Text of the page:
Thursday, October 6, 2011

Pressure on Najib to change or be changed, says Time

Pressure on Najib to change or be changed, says Time

October 06, 2011
Malaysian Insider

KUALA LUMPUR, Oct 6 — International weekly Time has likened Datuk Seri Najib Razak to other authoritarian leaders in Southeast Asia and foresees sweeping reforms led by a media-savvy youth will shake up the entire region.

But the magazine said the prime minister has taken heed of the need for change and has begun initiating changes that include the repeal of outdated laws covering security and the media.

Najib has moved to reclaim his shredded reformist credentials following heavy fire from the global media over the July 9 Bersih rally crackdown. — File pic
“Southeast Asians… know what it’s like to live under authoritarian regimes and rulers. The latter range from brutal autocrats (Burma’s recently-retired General Than Shwe) to self-styled strongmen (Cambodia’s Hun Sen) to leaders who benefit from repressive laws that safeguard the predominance of a single party (Malaysia’s Najib Razak),” the influential news magazine said in its latest issue dated October 1.

It observed too there is a rising number of youths who are social-media-savvy who are is fed up with authoritarian rule and have grown bolder in saying so.

Time’s Andrew Marshall highlighted the 50,000-strong Bersih 2.0 march for free and fair elections last July 9 that saw police arrest almost 1,700 people hit with tear gas and chemical-laced water, resulting in scores hurt and an ex-soldier’s death when the authorities clamped down on the capital city.

“Protesters used Twitter and YouTube to organise the rally and, later, undermine claims that the police acted with restraint,” he wrote in his story headlined “The fire next time”.

“Prime Minister Najib, who casts himself as a moderate, seems to realise this. His party, the United Malays National Organisation, leads the National Front coalition, whose decades-old grip on power has sparked protests for electoral reform,” he said.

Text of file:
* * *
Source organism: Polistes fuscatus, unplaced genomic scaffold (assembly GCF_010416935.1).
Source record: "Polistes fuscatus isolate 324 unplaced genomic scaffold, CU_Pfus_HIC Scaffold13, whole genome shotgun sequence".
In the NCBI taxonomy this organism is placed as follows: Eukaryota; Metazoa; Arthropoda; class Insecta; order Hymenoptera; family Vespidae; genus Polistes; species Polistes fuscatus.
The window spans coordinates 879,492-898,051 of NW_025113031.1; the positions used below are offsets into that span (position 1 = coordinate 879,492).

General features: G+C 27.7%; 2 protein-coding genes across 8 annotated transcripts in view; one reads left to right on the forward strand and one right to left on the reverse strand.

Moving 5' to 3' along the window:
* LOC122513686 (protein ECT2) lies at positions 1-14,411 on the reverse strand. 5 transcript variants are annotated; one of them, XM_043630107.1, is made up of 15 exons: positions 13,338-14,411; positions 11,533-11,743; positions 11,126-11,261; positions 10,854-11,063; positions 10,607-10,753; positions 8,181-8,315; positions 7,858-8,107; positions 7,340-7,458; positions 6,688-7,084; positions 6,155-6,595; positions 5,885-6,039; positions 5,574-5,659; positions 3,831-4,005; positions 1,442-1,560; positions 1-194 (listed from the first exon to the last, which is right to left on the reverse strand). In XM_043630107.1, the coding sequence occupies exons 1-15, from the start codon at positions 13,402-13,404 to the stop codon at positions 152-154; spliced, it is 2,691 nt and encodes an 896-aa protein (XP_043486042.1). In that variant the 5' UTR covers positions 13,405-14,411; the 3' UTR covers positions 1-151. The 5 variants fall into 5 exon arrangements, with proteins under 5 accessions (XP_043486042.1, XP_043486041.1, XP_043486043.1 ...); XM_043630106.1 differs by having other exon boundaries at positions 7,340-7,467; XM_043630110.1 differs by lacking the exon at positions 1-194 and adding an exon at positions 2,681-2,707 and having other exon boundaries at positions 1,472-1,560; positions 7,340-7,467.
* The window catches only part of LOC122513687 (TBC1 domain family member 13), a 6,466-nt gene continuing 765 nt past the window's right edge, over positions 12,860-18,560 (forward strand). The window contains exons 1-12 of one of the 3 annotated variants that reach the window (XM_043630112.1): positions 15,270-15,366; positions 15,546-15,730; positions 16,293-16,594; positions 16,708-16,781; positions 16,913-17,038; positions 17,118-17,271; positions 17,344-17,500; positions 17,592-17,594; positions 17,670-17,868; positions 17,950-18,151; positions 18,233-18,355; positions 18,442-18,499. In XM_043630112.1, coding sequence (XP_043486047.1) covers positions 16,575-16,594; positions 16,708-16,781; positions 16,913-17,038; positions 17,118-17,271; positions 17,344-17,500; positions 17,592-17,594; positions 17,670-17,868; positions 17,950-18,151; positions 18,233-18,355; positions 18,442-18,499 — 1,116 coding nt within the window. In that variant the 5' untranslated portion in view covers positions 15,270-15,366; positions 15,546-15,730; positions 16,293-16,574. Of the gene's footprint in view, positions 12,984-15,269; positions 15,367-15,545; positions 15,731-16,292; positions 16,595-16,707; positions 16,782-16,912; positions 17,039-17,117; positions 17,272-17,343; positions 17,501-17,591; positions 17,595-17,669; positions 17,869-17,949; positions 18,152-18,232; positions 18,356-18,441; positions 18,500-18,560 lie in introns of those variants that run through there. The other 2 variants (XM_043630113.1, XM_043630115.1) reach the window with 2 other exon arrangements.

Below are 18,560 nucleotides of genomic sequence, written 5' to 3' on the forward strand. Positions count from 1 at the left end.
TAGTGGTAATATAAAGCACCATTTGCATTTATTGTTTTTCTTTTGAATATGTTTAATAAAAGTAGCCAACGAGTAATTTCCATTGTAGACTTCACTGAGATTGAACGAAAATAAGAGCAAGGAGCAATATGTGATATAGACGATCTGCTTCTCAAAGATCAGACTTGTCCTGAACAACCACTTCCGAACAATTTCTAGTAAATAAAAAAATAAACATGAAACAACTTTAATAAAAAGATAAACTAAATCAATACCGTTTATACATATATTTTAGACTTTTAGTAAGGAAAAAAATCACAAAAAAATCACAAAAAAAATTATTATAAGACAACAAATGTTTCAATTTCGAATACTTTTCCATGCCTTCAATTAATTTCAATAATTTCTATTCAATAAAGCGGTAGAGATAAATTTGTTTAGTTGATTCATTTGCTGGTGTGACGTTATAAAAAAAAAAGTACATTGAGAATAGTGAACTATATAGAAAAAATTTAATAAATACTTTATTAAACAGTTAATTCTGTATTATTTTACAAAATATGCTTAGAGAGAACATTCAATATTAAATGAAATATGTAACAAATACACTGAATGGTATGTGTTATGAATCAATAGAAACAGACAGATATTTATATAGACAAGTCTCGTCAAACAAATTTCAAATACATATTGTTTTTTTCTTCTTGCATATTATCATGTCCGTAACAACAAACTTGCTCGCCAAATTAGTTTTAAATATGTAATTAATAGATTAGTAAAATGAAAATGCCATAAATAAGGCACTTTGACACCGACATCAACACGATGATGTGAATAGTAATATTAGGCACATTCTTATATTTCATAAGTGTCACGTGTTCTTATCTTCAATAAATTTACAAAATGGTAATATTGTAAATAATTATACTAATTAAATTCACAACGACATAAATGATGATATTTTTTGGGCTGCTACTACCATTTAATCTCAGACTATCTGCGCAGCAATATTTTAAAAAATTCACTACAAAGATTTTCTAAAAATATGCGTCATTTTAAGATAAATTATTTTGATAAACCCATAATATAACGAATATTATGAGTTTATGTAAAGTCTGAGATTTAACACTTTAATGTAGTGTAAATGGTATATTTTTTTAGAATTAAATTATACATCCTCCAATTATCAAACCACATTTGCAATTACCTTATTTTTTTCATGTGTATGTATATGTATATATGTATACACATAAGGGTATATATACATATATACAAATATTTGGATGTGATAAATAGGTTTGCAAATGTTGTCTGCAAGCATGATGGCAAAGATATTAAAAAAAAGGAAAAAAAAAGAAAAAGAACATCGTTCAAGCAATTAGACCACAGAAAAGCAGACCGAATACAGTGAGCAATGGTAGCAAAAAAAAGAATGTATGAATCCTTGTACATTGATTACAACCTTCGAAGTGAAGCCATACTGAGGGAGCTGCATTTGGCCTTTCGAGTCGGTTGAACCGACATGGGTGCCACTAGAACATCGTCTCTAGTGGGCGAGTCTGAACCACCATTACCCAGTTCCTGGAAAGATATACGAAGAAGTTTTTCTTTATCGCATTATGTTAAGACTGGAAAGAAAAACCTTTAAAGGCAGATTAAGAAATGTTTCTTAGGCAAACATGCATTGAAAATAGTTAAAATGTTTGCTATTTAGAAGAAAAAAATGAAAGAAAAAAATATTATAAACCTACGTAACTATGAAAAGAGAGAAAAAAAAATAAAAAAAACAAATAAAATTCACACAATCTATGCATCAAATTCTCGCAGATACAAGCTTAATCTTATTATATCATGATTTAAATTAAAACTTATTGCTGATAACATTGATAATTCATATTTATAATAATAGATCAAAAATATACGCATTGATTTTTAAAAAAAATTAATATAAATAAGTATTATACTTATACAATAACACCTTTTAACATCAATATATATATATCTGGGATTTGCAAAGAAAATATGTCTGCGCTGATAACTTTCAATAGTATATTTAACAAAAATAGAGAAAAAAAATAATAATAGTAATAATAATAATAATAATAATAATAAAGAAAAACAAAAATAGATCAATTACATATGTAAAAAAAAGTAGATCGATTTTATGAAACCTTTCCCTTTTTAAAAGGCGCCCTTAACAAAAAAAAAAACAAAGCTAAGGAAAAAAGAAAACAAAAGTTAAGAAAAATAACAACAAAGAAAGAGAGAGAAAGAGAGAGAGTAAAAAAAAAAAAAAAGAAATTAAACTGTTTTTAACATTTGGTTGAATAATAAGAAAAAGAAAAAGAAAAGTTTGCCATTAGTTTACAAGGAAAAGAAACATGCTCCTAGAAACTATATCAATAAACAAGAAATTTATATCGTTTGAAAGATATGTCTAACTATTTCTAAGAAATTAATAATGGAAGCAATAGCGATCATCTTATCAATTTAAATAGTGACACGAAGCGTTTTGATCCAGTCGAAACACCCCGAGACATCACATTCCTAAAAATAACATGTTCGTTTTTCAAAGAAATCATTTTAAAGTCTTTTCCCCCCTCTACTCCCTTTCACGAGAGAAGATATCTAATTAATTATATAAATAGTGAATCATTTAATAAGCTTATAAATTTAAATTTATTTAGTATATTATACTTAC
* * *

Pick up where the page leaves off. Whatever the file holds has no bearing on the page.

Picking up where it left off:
He noted too Najib has moved to reclaim his shredded reformist credentials following heavy fire from the global media during his European tour by announcing he was scrapping the Internal Security Act (ISA) and other security laws that allow a person to be detained indefinitely on suspected terrorism claims.

The country’s sixth prime minister has also announced sweeping changes to security and press laws, to increase civil liberties in the country.

Marshall said there was widespread doubt Najib will fulfil his promises, but added the awakened public now held the bargaining chip to determine the next person to sit in Putrajaya.

“But emboldened Malaysians will hold him to them, either at the polls — an election must be held by 2013 — or on the streets,” he concluded.

Najib, who is also finance minister, is due to table the national budget for 2012 tomorrow that is expected to include incentives and allocations to retain and regain support for the next general election widely expected by early next year.

He has said the ruling Barisan Nasional (BN) needs to put winnable candidates to keep and win back federal and state seats lost in Election 2008 where the coalition lost its customary two-thirds majority in Parliament and four state governments.

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